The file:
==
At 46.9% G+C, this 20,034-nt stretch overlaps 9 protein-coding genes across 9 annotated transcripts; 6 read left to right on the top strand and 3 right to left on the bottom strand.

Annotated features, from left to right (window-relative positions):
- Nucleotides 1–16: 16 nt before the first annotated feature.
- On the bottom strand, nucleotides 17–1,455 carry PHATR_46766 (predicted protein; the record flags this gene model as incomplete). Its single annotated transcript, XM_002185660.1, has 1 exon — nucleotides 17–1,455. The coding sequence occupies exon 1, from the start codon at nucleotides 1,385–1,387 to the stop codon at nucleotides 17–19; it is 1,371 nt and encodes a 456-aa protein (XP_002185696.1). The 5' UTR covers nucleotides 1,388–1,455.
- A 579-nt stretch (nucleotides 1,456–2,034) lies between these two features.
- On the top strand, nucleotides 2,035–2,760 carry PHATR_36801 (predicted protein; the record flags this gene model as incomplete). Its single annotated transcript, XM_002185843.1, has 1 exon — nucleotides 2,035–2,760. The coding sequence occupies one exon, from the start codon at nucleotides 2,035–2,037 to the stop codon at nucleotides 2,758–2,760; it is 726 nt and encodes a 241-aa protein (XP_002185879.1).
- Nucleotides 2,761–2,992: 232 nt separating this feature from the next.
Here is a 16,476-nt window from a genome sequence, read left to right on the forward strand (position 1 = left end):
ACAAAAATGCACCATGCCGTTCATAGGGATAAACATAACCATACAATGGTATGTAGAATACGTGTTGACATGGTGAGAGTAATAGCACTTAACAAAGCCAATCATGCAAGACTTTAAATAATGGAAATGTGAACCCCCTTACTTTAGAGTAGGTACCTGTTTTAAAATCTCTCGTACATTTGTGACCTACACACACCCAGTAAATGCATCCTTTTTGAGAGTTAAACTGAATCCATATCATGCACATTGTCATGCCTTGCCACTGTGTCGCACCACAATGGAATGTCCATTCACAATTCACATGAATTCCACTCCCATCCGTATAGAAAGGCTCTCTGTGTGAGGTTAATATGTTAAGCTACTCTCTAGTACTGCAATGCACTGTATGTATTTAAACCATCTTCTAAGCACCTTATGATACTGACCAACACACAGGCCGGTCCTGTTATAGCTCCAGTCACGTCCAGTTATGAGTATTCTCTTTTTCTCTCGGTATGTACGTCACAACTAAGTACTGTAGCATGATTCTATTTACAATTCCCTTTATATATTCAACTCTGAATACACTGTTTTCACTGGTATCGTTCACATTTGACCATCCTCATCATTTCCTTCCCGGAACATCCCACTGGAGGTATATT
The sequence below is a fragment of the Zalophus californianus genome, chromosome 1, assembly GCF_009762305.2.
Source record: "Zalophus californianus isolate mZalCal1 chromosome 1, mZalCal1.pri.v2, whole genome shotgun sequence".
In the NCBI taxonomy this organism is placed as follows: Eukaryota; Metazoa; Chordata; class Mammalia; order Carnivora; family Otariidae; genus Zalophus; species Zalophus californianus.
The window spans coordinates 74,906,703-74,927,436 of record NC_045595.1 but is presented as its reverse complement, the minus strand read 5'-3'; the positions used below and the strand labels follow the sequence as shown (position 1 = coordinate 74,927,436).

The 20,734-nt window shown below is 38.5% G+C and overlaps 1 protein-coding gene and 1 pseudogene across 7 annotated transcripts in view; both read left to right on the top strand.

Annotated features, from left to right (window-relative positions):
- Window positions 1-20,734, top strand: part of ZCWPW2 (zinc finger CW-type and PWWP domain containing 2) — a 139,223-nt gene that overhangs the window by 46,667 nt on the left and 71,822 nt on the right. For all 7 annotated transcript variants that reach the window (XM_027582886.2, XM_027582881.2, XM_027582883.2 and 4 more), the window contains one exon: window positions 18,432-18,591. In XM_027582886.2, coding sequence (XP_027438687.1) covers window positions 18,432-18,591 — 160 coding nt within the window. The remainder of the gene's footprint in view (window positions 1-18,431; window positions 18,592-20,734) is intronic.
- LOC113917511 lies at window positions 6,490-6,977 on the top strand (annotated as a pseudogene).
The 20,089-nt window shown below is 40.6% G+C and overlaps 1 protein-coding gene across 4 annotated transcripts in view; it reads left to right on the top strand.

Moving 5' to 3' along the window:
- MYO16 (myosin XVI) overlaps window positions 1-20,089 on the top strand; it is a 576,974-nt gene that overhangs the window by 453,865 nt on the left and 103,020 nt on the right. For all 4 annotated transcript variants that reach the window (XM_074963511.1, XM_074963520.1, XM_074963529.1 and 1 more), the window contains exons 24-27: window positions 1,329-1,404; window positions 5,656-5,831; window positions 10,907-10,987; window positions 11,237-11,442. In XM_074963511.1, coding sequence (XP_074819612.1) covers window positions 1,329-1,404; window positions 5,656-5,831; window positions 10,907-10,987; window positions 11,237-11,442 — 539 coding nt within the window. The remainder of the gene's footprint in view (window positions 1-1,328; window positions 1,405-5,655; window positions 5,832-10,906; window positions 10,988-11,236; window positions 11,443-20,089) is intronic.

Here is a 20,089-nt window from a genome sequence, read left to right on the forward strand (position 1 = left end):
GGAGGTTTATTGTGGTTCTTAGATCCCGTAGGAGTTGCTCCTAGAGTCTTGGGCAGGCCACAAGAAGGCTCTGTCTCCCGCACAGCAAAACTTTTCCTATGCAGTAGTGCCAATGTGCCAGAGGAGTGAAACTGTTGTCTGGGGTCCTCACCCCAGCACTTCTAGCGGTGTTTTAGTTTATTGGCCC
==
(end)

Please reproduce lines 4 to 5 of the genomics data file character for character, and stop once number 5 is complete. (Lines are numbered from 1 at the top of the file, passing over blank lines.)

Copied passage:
- On the bottom strand, nucleotides 17–1,455 carry PHATR_46766 (predicted protein; the record flags this gene model as incomplete). Its single annotated transcript, XM_002185660.1, has 1 exon — nucleotides 17–1,455. The coding sequence occupies exon 1, from the start codon at nucleotides 1,385–1,387 to the stop codon at nucleotides 17–19; it is 1,371 nt and encodes a 456-aa protein (XP_002185696.1). The 5' UTR covers nucleotides 1,388–1,455.
- A 579-nt stretch (nucleotides 1,456–2,034) lies between these two features.